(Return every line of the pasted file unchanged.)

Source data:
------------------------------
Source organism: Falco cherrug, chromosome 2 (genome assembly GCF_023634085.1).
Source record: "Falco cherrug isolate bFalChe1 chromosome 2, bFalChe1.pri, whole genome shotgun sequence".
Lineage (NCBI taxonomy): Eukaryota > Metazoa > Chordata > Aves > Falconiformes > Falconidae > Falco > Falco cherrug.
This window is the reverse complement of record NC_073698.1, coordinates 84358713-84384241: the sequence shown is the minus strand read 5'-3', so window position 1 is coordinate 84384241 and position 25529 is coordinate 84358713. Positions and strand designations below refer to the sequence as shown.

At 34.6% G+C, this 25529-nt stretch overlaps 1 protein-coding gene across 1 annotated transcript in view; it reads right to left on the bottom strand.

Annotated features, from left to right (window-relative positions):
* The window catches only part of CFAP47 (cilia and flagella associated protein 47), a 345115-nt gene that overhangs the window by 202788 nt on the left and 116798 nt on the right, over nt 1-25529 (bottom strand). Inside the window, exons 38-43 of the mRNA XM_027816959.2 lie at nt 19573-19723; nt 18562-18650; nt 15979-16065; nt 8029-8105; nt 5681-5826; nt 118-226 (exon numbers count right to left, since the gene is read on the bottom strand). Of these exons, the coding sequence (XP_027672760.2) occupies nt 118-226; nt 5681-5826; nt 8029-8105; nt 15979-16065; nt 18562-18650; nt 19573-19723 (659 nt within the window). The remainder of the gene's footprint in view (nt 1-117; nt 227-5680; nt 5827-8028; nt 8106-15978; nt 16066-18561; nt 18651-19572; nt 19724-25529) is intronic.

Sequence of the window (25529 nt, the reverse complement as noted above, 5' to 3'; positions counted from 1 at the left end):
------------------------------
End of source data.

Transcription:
Source organism: Falco cherrug, chromosome 2 (genome assembly GCF_023634085.1).
Source record: "Falco cherrug isolate bFalChe1 chromosome 2, bFalChe1.pri, whole genome shotgun sequence".
Lineage (NCBI taxonomy): Eukaryota > Metazoa > Chordata > Aves > Falconiformes > Falconidae > Falco > Falco cherrug.
This window is the reverse complement of record NC_073698.1, coordinates 84358713-84384241: the sequence shown is the minus strand read 5'-3', so window position 1 is coordinate 84384241 and position 25529 is coordinate 84358713. Positions and strand designations below refer to the sequence as shown.

At 34.6% G+C, this 25529-nt stretch overlaps 1 protein-coding gene across 1 annotated transcript in view; it reads right to left on the bottom strand.

Annotated features, from left to right (window-relative positions):
* The window catches only part of CFAP47 (cilia and flagella associated protein 47), a 345115-nt gene that overhangs the window by 202788 nt on the left and 116798 nt on the right, over nt 1-25529 (bottom strand). Inside the window, exons 38-43 of the mRNA XM_027816959.2 lie at nt 19573-19723; nt 18562-18650; nt 15979-16065; nt 8029-8105; nt 5681-5826; nt 118-226 (exon numbers count right to left, since the gene is read on the bottom strand). Of these exons, the coding sequence (XP_027672760.2) occupies nt 118-226; nt 5681-5826; nt 8029-8105; nt 15979-16065; nt 18562-18650; nt 19573-19723 (659 nt within the window). The remainder of the gene's footprint in view (nt 1-117; nt 227-5680; nt 5827-8028; nt 8106-15978; nt 16066-18561; nt 18651-19572; nt 19724-25529) is intronic.

Sequence of the window (25529 nt, the reverse complement as noted above, 5' to 3'; positions counted from 1 at the left end):